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We analysed the variability of equivalent black carbon (BC) and ozone (O3) at the global WMO/GAW station Nepal Climate Observatory-Pyramid (NCO-P, 5079 m a.s.l.) in the southern Himalayas, for evaluating the possible contribution of open vegetation fires to the variability of these short-lived climate forcers/pollutants (SLCF/SLCP) in the Himalayan region. We found that 162 days (9% of the data-set) were characterised by acute pollution events with enhanced BC and O3 in respect to the climatological values. By using satellite observations (MODIS fire products and the USGS Land Use Cover Characterization) and air mass back-trajectories, we deduced that 56% of these events were likely to be affected by emissions from open fires along the Himalayas foothills, the Indian Subcontinent and the Northern Indo-Gangetic Plain. These results suggest that open fire emissions are likely to play an important role in modulating seasonal and inter-annual BC and O3 variability over south Himalayas.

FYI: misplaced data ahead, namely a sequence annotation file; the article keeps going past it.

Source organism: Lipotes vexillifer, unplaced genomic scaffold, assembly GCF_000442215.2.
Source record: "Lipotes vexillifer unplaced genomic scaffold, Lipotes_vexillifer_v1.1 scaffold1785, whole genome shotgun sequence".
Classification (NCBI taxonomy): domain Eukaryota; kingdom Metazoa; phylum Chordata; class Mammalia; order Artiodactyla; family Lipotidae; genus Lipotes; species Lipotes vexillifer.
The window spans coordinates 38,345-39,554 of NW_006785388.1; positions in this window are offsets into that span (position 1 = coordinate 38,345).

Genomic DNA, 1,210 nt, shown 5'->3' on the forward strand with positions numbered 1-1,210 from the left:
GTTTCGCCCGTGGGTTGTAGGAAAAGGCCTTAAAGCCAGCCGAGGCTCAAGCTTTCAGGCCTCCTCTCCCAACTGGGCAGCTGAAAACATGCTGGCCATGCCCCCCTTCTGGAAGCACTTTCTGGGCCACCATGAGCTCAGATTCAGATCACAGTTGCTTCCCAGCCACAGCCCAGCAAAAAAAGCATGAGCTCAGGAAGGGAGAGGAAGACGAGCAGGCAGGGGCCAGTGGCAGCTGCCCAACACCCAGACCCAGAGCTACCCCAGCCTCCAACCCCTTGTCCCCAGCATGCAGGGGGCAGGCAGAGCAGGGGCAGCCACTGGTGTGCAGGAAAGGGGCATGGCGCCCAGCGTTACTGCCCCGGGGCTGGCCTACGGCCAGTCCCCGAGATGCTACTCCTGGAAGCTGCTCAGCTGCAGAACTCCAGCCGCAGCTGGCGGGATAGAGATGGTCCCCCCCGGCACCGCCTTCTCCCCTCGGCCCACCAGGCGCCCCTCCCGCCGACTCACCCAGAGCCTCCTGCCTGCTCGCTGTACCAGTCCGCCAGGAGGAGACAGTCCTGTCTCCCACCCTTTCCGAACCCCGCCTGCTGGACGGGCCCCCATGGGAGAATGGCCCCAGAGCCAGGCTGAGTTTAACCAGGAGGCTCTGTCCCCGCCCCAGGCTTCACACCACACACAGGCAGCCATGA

Putero, D., T.C. Landi, P. Cristofanelli, A. Marinoni, P. Laj, R. Duchi, F. Calzolari, G.P. Verza, & P. Bonasoni, Influence of open vegetation fires on black carbon and ozone variability in the southern Himalayas (NCO-P, 5079 m a.s.l.), Environmental Pollution 184:597-604 (2014).